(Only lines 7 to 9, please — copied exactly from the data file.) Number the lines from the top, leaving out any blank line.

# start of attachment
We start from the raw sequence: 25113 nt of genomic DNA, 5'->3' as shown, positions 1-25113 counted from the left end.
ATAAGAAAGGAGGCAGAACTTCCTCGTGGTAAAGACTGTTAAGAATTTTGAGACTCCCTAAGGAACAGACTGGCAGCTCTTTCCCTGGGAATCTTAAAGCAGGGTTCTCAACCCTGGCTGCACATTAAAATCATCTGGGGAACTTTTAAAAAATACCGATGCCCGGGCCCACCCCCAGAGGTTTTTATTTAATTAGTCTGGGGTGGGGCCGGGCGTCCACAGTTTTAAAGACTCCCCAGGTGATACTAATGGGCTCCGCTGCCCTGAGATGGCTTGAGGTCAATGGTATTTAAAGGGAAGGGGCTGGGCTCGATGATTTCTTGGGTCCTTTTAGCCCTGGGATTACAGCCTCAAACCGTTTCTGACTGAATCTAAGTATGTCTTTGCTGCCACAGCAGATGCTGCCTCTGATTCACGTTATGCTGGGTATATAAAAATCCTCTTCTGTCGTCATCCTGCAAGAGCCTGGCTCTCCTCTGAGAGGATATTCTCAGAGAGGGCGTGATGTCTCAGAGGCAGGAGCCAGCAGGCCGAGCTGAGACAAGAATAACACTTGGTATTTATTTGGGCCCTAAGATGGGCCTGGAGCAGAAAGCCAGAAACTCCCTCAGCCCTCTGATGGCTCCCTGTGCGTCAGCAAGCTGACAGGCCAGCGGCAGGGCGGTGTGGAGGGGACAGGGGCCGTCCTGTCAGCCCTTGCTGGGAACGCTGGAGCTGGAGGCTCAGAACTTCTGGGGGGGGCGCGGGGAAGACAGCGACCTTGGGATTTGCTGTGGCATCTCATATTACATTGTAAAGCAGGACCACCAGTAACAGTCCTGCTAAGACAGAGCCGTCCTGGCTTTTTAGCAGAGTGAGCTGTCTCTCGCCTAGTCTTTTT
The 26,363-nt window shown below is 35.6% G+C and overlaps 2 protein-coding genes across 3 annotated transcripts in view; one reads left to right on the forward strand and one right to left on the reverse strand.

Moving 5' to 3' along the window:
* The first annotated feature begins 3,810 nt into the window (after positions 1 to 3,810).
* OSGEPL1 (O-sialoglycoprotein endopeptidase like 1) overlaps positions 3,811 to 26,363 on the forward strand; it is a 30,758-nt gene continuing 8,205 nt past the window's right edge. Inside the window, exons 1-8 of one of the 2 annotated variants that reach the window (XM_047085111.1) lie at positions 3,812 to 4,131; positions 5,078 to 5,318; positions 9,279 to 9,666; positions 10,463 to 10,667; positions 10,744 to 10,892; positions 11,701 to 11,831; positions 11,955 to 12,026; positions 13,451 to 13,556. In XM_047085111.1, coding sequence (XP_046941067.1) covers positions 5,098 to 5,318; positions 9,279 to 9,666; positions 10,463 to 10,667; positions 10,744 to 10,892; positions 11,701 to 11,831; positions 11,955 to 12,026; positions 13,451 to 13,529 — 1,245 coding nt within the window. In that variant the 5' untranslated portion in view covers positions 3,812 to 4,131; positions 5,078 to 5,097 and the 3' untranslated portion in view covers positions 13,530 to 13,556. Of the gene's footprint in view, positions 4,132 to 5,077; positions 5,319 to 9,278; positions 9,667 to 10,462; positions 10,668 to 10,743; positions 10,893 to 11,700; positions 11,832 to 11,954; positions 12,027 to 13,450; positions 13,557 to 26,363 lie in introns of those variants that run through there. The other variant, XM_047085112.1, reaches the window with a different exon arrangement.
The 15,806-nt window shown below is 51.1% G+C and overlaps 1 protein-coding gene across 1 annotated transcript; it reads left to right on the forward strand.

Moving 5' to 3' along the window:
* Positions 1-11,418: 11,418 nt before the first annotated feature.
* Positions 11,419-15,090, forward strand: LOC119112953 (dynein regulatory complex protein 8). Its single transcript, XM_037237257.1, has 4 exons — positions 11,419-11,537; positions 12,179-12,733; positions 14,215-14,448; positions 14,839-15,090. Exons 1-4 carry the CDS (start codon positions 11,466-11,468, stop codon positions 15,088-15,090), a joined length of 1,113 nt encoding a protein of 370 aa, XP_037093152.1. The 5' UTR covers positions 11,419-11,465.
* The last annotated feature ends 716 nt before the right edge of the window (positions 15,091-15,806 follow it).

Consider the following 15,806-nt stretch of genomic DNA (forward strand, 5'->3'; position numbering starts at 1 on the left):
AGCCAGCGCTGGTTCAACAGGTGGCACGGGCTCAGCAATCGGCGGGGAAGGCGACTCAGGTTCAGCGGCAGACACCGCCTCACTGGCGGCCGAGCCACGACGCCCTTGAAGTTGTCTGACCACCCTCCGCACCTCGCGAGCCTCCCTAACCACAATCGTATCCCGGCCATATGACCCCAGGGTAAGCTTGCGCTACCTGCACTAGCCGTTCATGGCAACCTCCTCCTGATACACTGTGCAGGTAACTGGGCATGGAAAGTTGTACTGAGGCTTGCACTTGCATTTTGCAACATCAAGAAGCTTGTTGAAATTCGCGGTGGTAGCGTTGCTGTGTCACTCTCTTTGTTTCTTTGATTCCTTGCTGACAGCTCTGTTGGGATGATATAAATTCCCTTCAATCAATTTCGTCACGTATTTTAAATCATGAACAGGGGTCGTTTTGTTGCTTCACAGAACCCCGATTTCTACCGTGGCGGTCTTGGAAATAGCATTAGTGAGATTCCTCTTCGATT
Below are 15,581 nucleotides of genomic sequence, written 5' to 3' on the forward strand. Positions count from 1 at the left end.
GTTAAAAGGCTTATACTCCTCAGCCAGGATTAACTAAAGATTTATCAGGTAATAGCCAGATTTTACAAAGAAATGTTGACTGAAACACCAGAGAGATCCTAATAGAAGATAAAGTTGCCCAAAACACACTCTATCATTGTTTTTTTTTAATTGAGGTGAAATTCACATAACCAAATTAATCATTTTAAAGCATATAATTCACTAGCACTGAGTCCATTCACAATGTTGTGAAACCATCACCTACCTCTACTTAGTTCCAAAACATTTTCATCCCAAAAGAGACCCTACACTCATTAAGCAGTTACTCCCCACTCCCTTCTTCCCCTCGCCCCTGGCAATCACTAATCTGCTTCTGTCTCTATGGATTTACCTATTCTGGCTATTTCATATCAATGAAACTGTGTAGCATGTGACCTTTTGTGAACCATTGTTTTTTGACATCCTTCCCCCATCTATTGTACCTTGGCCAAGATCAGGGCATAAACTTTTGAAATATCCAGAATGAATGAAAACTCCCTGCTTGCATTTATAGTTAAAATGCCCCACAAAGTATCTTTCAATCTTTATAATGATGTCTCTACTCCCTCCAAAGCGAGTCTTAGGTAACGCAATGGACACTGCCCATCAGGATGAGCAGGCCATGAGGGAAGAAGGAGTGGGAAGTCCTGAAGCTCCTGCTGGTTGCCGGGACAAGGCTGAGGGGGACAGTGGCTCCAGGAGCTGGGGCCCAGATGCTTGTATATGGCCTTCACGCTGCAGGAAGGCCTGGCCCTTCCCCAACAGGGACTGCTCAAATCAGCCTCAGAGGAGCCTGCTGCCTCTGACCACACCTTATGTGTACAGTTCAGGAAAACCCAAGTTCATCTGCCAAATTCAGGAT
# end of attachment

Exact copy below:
The 15,806-nt window shown below is 51.1% G+C and overlaps 1 protein-coding gene across 1 annotated transcript; it reads left to right on the forward strand.

Moving 5' to 3' along the window:
* Positions 1-11,418: 11,418 nt before the first annotated feature.